Setting aside whether the percentage of vote that went to Donald Trump is even a good proxy for the number of Republican voters, I'm having difficulty understanding this argument. In a simple majority-rule election system, I don't see why we would expect the proportion of Democrat and Republican voters in a state to directly correlate to party affiliation of the elected representatives, even in a state where the districts have been apportioned in a completely "fair" manner (whatever that means). For instance, if one party did have a 53% to 47% statewide advantage, but the voters were perfectly distributed across the state, the party with the 53% advantage would win every race!

V & Z answer: We are believers in the principle of "one person, one vote." And so we are therefore not fans of anything that works contrary to that. The gerrymander is one of those things. The underlying system for apportioning representation is another one of those things.

We would not propose that the breakdown of the House delegation should directly correlate to party registration or to the presidential vote. That's clearly not possible, particularly in states that only have one representative. However, when a state is close to evenly divided between the parties, but its congressional delegation is roughly three-quarters one party and one-quarter the other, that suggests strongly that something is wrong, whether it's the gerrymander, or the underlying system of apportionment, or both.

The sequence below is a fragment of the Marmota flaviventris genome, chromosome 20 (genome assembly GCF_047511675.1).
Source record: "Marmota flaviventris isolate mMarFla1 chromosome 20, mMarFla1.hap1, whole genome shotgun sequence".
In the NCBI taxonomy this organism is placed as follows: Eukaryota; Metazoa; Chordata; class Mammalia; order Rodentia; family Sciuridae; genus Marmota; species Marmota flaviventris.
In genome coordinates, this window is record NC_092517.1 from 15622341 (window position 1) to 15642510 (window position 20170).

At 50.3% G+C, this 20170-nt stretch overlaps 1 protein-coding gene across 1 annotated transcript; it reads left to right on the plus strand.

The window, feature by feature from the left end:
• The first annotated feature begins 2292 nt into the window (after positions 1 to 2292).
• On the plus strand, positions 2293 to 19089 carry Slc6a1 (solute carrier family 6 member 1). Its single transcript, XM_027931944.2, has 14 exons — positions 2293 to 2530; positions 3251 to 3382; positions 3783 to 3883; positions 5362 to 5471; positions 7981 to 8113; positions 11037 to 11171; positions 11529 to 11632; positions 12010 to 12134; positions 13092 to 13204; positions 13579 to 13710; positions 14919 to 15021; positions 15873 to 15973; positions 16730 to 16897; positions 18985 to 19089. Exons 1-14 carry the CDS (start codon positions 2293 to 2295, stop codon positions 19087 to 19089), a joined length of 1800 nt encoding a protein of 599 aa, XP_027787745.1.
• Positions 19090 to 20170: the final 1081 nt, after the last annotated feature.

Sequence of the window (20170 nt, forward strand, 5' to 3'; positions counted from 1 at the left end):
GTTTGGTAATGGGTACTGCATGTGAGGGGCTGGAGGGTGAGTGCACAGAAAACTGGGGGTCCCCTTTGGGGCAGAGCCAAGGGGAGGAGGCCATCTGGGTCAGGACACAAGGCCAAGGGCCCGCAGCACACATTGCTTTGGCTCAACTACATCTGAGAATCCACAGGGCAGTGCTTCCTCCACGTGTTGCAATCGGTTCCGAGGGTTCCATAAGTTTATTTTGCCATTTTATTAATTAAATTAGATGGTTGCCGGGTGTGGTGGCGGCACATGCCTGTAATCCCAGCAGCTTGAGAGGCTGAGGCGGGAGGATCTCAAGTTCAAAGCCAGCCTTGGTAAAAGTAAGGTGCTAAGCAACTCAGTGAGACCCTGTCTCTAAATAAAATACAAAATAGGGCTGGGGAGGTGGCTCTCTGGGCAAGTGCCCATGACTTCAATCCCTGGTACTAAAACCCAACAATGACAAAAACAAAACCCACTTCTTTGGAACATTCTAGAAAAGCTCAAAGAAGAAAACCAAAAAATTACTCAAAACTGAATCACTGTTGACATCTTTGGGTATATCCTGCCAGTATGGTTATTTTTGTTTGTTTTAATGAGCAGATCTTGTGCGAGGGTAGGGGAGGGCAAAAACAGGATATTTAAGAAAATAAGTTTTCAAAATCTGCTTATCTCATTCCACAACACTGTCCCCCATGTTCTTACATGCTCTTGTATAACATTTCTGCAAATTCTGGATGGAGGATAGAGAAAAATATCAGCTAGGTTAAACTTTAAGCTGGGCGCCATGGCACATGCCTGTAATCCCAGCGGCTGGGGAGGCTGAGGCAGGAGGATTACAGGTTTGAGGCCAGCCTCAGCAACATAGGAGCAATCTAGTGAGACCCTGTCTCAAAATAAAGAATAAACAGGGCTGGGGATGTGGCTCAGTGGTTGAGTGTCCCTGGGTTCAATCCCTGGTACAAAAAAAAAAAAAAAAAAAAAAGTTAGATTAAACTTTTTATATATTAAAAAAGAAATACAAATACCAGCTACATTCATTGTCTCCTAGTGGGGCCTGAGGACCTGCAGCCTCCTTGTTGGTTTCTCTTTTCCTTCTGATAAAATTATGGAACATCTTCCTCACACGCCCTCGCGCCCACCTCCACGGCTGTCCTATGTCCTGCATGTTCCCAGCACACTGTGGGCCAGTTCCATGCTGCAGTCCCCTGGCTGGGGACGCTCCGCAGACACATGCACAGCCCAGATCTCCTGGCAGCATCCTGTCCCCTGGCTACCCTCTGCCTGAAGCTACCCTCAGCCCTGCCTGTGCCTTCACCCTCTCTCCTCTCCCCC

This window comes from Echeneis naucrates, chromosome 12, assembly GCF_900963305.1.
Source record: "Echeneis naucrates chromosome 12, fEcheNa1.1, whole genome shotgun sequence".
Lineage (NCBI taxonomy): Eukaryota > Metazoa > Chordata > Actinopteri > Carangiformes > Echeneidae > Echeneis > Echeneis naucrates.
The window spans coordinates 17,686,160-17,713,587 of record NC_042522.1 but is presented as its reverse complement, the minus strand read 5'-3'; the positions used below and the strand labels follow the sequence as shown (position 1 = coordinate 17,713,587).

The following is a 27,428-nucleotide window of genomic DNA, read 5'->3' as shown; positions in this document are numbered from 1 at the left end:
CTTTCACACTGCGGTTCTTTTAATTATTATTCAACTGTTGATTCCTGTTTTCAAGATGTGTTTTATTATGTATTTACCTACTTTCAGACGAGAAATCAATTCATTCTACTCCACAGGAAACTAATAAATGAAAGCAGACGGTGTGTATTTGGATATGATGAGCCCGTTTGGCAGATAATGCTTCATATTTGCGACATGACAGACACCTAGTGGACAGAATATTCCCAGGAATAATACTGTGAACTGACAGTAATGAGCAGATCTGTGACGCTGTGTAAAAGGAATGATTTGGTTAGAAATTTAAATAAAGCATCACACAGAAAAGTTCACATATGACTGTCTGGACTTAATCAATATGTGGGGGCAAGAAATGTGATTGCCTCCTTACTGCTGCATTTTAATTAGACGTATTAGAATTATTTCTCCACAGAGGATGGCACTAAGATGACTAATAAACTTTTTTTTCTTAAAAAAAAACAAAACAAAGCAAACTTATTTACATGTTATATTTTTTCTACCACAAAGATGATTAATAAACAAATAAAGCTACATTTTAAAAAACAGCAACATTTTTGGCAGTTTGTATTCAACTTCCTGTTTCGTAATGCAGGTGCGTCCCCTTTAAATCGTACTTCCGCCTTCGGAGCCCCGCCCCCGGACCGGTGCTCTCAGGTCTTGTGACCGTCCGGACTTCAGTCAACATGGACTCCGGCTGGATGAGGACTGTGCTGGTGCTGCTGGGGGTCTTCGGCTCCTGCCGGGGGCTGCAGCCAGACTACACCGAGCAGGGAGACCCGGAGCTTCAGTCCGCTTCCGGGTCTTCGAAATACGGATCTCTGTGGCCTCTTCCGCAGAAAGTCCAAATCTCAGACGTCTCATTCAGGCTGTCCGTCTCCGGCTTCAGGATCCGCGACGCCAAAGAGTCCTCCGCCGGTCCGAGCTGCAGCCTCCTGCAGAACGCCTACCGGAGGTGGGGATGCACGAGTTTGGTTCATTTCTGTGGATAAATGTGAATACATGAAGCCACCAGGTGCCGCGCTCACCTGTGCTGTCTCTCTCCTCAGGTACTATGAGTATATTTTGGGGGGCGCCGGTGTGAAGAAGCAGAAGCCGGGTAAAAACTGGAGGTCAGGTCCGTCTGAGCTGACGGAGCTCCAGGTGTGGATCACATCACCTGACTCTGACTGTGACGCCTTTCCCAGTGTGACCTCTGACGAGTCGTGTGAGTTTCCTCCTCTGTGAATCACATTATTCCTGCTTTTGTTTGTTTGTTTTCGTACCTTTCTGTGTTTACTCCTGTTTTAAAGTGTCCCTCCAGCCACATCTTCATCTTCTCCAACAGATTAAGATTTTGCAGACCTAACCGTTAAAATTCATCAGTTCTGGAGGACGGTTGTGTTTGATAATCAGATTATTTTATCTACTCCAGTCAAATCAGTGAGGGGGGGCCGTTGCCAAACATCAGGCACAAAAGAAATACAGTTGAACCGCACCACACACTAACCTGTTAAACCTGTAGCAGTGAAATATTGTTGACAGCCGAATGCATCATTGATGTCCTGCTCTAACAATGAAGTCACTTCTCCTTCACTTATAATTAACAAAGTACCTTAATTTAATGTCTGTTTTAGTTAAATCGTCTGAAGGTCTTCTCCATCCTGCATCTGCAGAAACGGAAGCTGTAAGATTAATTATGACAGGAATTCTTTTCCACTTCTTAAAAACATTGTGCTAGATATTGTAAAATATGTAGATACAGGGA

R.L. in Alameda, CA, asks: I don't know much about the structure of other democracies. But I am aware that, in the UK, Members of Parliament represent constituencies. Are these constituencies the equivalent of our congressional districts? How are these lines drawn? Are they ever re-drawn (reapportioned), as our congressional districts are every 10 years and, if so, are they subject to gerrymandering chicanery?

V & Z answer: The U.K. does not have a gerrymandering issue, as their constituencies—which are roughly equivalent in function to American congressional districts—are drawn by nonpartisan commissions, and on roughly the same timetable as in the U.S. (i.e., once a decade). However, the Brits also have issues that make their system less than perfect.